The political impact of this realignment is significant. Many of the metro areas voted in significant proportions for John Kerry in 2004 while the Interior Boomtowns voted for George W. Bush. But there is more at stake than just the presidential election.

In less than two years we will have another census, and that will determine congressional districts. House seats and electoral votes will shift from New York, New Jersey, and Illinois to Texas, Florida, Georgia, Arizona, and Nevada.

That is why Michael Barone says in another column that it is time to throw out the old electoral maps.{4} The old maps with red states and blue states served us well for the last two presidential elections, but there is good evidence that it is now out-of-date. In 2000 and 2004, the Republicans nominated the same man, and the Democrats nominated men with similar views and backgrounds. All of that has changed in 2008.

It is clear that some of the states that went Democratic in 2004 may be available to Republicans. And it is also clear that some of the states that went Republican that same year are possibilities for the Democrats. And let’s not forget the surge of new voters coming into the electoral process that are potentially available to either candidate.

Social scientists say: “Demography is destiny.” That is a simple way of saying that demographic changes alter our future. But you don’t have to be a social scientist to see the impact. We all know that people move around, and that changes the political landscape.

Political Realignment

In addition to marriage and geographical realignment, political realignment is also taking place due to differences in fertility. Does fertility affect voting patterns? Apparently it does much more than we realize. And this has been a topic of discussion for both liberals and conservatives, Democrats and Republicans.

Arthur Brooks wrote about the “Fertility Gap” in a column in The Wall Street Journal.{5} He said: “Simply put, liberals have a big baby problem: They’re not having enough of them . . . and their pool of potential new voters is suffering as a result.”

Brooks noted that “…if you picked 100 unrelated politically liberal adults at random, you would find that they had, between them, 147 children. If you picked 100 conservatives, you would find 208 kids.” That is a “fertility gap” of forty-one percent.

We know that about eighty percent of people with an identifiable party preference grow up to vote essentially the same way as their parents. Brooks says that this “fertility gap” therefore “translates into lots more little Republicans than little Democrats to vote in future elections.” He also points out that over the past thirty years this gap has not been below twenty percent which he says explains to a large extent the current ineffectiveness of liberal youth voter campaigns.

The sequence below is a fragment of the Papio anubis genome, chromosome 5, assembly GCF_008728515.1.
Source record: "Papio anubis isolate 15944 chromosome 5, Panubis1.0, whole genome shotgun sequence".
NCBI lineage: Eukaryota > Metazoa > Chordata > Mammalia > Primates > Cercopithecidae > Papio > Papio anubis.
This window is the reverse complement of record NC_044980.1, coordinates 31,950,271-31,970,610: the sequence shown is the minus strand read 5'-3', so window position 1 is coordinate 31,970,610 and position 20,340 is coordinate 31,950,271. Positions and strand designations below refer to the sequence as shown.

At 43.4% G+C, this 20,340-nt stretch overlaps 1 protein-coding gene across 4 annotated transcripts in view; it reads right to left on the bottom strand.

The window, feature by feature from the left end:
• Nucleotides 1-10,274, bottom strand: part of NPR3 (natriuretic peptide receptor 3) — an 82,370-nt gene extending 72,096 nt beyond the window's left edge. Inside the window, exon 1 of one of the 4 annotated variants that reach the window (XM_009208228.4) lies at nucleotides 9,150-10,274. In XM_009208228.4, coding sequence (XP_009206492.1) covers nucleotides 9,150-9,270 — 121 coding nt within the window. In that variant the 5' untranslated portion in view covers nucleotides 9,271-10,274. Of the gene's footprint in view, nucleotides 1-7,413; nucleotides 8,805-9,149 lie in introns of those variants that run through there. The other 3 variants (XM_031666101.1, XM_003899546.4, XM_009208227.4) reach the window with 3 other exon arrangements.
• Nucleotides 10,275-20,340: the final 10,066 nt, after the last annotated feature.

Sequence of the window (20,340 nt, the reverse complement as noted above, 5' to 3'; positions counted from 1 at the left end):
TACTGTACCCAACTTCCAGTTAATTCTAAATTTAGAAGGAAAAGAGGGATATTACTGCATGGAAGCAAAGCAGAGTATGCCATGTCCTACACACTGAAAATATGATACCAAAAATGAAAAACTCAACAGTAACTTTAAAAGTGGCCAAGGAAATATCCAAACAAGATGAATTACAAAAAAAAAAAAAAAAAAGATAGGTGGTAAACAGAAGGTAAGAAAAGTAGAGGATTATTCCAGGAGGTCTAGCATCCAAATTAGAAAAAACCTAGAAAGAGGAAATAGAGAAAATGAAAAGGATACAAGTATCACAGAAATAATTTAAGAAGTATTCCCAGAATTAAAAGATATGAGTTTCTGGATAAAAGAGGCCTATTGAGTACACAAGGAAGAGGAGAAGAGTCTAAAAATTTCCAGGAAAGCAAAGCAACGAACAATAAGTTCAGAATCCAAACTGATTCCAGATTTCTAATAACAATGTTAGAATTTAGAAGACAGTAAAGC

Brooks also points out that the fertility gap “doesn’t budge when we correct for factors like age, income, education, sex, race—or even religion.” Even if all these factors are identical between a liberal and a conservative, “the liberal will still be 19 percentage points more likely to be childless than the conservative.” This fertility gap is real and will no doubt affect politics for many years to come.

So what could this mean for future presidential elections? Consider the key swing state of Ohio which is currently split fifty-fifty between left and right. If current patterns continue, Brooks estimates that Ohio will swing to the right and by 2012 will be fifty-four percent to forty-six percent. By 2020, it will be solidly conservative by a margin of fifty-nine percent to forty-one percent.

Now look at the state of California that tilts in favor of liberals by fifty-five percent to forty-five percent. By the year 2020, it will be swing conservative by a percentage of fifty-four percent to forty-six percent. The reason is due to the “fertility gap.”

Of course most people vote for politicians, personalities, and issues, not parties. But the general trend of the “fertility gap” cannot be ignored especially if Democrats continue to appeal to liberals and Republicans to conservatives.

Economic Realignment

Earlier we talked about political and geographical realignment in America. It turns out that some of that realignment is due to economic factors.